CA Lawmakers May Redefine Rape After Stanford Sex Assault Case

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By Ephrat Livni, Esq. on June 22, 2016 6:57 AM

California's definition or rape could change thanks to the recent case of Brock Turner, sometimes referred to in the media as "The Stanford Rape Case." But that is technically a misnomer, as Turner was not charged with or convicted of rape.

Rather, he was convicted of three counts of sexual assault and what he did was not rape under California law. That's one reason why lawmakers are talking about changing the definition of rape in this state, according to CBS News in Sacramento. Let's consider the issue.

The Stanford Sexual Assault

Last month, Brock Turner was sentenced to six months in jail and three years on probation for assaulting a woman passed out on the Stanford University campus. He was convicted of three counts of sexual assault (including with intent to commit rape). Turner penetrated the woman with a finger, without her consent, which in some states and under federal law can be rape but is not in California.

The FBI defines rape as "penetration, no matter how slight, of the vagina or anus with any body part or object, or oral penetration by a sex organ of another person, without the consent of the victim." But California defines rape as and "an act of sexual intercourse" so what Turner did was not rape in this state, although it might have been elsewhere.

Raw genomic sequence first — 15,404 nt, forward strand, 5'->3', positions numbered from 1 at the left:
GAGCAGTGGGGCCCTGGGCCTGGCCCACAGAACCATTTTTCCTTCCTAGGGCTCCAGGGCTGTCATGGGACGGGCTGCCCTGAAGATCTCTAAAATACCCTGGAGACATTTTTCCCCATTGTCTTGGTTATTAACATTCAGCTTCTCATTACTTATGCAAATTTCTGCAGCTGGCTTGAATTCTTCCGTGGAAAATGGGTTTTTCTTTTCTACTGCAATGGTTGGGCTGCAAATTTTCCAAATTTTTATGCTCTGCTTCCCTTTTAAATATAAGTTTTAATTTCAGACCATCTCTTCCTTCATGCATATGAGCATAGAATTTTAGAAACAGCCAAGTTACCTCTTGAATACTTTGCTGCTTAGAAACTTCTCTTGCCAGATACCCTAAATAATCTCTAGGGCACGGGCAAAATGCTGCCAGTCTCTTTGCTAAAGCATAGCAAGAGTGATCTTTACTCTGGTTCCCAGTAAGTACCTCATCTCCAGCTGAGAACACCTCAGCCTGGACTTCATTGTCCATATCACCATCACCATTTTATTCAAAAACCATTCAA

What's In a Word?

Now California lawmakers who feel Turner was not severely enough punished for his crime want to change the definition of rape. "I'm upset, I'm angry," said Assemblyman Mike Gatto, who says Turner should have had a much more severe sentence and that he is acting on behalf of victims.

But there is some question about whether Gatto's approach will make a difference. Does changing definitions really help victims, as the lawmaker claims? What is the appropriate approach to these sexually violent crimes -- after all, there was a time when calling rape by the term sexual assault seemed progressive and positive for victims. Now that is no longer the case and people say rape is the more effective word.

The term sexual assault refers to all kinds of unwanted sexual contact, from the mild to the severe. It is a term that, according to Vox, was introduced in the 1960s to replace rape, a word thought to carry too much cultural baggage. Unlike rape, the phrase sexual assault indicates no passion, just serious, unprovoked crime.

Under the Umbrella

Assemblyman Gatto, along with Assembly members Cristina Garcia and Susan Eggman, propose to expand the California definition of rape to include "more sexually offensive actions under the umbrella of rape," according to CBS News. Gatto says that prosecutors and judges can punish rape suspects more efficiently if the bill passes and that, most importantly, this will help to get justice for the victims.

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